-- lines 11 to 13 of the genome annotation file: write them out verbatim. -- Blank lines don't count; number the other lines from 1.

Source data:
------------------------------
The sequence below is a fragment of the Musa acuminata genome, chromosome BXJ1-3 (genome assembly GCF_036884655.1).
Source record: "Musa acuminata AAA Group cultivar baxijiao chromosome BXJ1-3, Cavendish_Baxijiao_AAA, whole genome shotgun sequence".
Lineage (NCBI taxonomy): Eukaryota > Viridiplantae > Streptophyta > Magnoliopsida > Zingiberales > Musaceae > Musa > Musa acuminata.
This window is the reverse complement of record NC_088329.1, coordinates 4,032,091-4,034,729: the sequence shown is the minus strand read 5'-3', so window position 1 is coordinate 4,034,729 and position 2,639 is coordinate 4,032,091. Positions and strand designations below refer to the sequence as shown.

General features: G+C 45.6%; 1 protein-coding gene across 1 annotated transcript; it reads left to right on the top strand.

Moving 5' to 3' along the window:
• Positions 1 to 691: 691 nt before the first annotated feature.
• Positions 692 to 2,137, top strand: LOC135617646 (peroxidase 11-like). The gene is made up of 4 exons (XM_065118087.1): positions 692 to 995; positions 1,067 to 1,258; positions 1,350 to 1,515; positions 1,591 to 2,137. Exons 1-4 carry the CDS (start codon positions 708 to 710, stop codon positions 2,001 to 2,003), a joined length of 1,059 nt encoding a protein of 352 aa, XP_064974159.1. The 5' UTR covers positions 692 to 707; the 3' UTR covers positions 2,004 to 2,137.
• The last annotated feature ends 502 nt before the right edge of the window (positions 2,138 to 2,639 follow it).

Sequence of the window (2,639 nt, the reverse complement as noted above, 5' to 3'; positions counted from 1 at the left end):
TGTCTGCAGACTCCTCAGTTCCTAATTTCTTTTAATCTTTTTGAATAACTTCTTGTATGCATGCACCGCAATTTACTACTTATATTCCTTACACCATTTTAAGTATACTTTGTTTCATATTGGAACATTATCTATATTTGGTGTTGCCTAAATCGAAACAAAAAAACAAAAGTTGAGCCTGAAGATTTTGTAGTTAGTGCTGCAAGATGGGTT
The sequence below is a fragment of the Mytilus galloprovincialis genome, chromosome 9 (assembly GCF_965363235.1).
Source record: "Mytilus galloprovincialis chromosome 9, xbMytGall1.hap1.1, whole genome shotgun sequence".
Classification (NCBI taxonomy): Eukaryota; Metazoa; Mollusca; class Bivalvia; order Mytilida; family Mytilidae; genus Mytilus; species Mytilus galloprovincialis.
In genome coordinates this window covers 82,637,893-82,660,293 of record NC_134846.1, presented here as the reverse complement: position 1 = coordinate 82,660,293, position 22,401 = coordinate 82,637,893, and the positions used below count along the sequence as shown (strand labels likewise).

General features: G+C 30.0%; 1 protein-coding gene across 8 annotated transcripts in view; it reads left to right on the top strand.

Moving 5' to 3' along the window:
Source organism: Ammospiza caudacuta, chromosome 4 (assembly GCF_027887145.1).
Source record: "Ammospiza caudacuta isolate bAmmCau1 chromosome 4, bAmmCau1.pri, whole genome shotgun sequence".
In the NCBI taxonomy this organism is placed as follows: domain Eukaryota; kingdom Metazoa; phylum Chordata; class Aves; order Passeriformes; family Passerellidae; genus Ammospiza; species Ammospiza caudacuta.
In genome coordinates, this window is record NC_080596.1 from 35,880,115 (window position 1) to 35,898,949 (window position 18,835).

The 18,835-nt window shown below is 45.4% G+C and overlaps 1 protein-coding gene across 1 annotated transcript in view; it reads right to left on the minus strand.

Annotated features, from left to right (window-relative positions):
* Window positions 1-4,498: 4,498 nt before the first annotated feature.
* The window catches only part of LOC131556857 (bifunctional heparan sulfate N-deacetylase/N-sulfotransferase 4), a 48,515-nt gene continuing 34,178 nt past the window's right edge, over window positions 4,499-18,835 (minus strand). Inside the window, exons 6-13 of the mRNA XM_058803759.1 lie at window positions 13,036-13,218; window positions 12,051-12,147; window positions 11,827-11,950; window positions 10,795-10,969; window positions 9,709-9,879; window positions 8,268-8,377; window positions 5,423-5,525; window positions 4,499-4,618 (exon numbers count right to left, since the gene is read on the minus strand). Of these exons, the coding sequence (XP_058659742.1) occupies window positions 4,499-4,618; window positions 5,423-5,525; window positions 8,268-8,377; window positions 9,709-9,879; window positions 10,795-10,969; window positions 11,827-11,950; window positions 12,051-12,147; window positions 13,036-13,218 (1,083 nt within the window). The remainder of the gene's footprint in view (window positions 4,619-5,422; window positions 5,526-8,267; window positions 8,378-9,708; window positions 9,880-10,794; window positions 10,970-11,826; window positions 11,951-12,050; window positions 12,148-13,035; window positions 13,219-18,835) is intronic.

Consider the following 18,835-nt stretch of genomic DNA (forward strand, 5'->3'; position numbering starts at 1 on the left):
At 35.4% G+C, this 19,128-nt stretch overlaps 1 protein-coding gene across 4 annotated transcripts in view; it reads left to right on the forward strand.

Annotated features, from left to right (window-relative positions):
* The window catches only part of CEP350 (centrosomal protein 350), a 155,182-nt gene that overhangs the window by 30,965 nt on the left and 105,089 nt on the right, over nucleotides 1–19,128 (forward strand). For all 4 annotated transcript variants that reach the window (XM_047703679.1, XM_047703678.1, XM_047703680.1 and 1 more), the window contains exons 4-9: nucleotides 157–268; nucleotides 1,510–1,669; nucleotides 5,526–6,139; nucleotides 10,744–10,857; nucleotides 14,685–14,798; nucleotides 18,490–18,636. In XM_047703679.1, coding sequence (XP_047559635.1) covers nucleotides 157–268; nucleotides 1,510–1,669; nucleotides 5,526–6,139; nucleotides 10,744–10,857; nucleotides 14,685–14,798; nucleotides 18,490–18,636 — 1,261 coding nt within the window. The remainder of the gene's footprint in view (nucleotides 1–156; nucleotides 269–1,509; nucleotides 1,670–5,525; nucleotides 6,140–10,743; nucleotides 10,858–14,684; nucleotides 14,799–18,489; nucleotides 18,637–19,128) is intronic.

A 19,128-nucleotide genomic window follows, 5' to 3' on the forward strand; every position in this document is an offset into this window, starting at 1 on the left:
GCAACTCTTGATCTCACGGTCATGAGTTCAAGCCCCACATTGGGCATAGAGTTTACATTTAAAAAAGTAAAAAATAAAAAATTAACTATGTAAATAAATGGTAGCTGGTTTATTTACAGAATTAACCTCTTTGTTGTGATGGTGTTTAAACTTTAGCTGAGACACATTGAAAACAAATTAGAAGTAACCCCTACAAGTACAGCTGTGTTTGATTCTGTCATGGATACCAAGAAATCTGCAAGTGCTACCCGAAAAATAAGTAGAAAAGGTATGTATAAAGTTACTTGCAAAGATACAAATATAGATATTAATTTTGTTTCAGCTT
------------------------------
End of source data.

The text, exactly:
TGTCTGCAGACTCCTCAGTTCCTAATTTCTTTTAATCTTTTTGAATAACTTCTTGTATGCATGCACCGCAATTTACTACTTATATTCCTTACACCATTTTAAGTATACTTTGTTTCATATTGGAACATTATCTATATTTGGTGTTGCCTAAATCGAAACAAAAAAACAAAAGTTGAGCCTGAAGATTTTGTAGTTAGTGCTGCAAGATGGGTT
The sequence below is a fragment of the Mytilus galloprovincialis genome, chromosome 9 (assembly GCF_965363235.1).
Source record: "Mytilus galloprovincialis chromosome 9, xbMytGall1.hap1.1, whole genome shotgun sequence".